I knew it would do that when I started running into grammatical errors. I was right.

TFA seems to be trying to make the argument that if an alien's vision or hearing were better than ours, the alien would not be able to comprehend our electronic visual displays or sound reproductions. The argument is not convincing at all, though. After all, we have color vision, but black and white media still works quite well for us.

They were arguing that our displays depend on persistence of vision, and that this creature won't have any. A preposterous notion, because persistence of vision is in the brain, not the eye, and we've known this for over a hundred years. But this argument pales next to the stupidity of the argument that a creature with a higher hearing range wouldn't be able to perceive our audible communications. Really? That's so stupid, I can't even stupid how stupid it's stupid. We have pets with higher hearing ranges, and they can literally understand what we are saying in some cases as their brains are sufficiently developed. They're claiming a smarter entity with more advanced senses won't be able to understand us? That's nothing short of idiotic.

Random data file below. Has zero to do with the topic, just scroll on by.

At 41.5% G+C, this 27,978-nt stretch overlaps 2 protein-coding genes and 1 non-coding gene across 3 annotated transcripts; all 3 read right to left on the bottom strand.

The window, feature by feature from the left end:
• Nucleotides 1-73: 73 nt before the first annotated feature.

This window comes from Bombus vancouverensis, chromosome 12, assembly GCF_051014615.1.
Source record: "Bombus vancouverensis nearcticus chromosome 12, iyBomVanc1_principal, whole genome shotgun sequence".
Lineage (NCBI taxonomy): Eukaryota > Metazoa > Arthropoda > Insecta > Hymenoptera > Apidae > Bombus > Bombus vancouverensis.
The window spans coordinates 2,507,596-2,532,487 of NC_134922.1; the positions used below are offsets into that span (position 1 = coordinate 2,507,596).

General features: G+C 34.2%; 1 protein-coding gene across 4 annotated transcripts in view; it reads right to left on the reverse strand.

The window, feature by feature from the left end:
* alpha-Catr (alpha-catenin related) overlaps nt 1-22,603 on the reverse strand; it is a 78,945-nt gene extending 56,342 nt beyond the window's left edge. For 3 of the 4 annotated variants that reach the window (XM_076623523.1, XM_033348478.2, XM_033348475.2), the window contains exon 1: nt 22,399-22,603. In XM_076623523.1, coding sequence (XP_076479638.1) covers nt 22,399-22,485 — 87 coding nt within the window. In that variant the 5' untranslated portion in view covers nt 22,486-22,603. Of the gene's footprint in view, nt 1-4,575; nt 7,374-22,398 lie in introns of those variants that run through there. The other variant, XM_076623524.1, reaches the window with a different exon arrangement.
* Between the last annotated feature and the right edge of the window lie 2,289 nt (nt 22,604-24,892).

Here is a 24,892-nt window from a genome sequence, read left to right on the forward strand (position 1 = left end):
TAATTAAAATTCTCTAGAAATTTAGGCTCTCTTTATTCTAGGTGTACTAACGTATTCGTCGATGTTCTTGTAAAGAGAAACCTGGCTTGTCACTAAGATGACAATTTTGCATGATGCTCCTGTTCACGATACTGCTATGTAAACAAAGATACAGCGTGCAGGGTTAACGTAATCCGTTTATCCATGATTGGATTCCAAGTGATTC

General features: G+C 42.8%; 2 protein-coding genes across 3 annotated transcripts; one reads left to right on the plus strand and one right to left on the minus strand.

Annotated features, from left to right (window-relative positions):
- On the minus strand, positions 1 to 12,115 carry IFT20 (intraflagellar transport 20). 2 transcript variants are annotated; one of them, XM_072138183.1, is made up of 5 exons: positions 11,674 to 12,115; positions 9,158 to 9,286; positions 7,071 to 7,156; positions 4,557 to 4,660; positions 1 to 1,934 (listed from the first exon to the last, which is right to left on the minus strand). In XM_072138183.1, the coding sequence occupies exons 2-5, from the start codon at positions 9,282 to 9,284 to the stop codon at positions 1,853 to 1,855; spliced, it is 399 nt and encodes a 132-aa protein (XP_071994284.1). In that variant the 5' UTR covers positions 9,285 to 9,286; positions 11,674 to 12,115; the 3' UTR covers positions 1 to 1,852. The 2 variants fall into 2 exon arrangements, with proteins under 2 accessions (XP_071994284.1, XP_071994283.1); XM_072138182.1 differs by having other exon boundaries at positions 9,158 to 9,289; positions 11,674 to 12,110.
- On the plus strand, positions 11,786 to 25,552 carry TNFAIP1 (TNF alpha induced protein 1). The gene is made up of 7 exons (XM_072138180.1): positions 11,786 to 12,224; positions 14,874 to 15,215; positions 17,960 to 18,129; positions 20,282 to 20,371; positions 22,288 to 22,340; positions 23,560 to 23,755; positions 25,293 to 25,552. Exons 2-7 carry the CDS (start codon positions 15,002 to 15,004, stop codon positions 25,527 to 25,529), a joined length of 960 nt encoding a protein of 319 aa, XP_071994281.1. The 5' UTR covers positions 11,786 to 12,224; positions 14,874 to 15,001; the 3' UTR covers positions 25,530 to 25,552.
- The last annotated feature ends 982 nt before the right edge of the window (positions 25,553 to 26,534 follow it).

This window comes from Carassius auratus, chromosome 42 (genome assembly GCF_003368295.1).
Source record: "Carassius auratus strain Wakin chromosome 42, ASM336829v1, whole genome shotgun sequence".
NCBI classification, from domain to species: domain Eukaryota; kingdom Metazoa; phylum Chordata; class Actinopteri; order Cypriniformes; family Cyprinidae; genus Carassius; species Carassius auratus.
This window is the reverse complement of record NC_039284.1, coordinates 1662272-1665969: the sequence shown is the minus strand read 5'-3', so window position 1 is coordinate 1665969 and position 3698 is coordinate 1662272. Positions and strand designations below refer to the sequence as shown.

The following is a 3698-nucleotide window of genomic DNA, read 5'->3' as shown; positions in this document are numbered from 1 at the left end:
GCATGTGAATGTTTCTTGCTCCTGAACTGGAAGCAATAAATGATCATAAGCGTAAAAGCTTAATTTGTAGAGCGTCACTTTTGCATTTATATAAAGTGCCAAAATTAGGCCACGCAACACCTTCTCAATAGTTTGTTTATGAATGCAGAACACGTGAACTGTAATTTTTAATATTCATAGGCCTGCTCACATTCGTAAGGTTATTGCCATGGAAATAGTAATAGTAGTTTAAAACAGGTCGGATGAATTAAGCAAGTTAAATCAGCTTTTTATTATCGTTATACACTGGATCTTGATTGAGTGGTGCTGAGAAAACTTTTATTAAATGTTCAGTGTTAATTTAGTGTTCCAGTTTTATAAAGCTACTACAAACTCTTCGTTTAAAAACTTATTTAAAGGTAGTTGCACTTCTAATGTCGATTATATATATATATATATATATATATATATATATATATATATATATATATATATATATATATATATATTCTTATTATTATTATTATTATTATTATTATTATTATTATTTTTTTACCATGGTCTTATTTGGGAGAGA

The truth is that aliens are not unlikely to look a lot like us, because you still have physics to deal with no matter where you go. A creature with four legs is still at a disadvantage when it comes to industrialization. You need some manipulators attached to your body, but not too many because more parts just means more to go wrong, it's actually a liability. Too much hair makes it hard for you to manipulate fire, which you need to advance as a tool maker. If you can't walk upright, you can't free your hands for masturbation.

Comment Re:Bad design? (Score 1) 63

Please tell me what personal information I'm missing that's "foolish beyond reason" to throw out:

I don't think it takes much for it to be foolish beyond reason. If you reason it out, it costs you little to nothing to deal with that stuff some way smarter than throwing it away in the airport or your hotel. Most people won't bother to use reason. Most of them won't actually suffer for it anyway.

Your good nature will bring you unbounded happiness.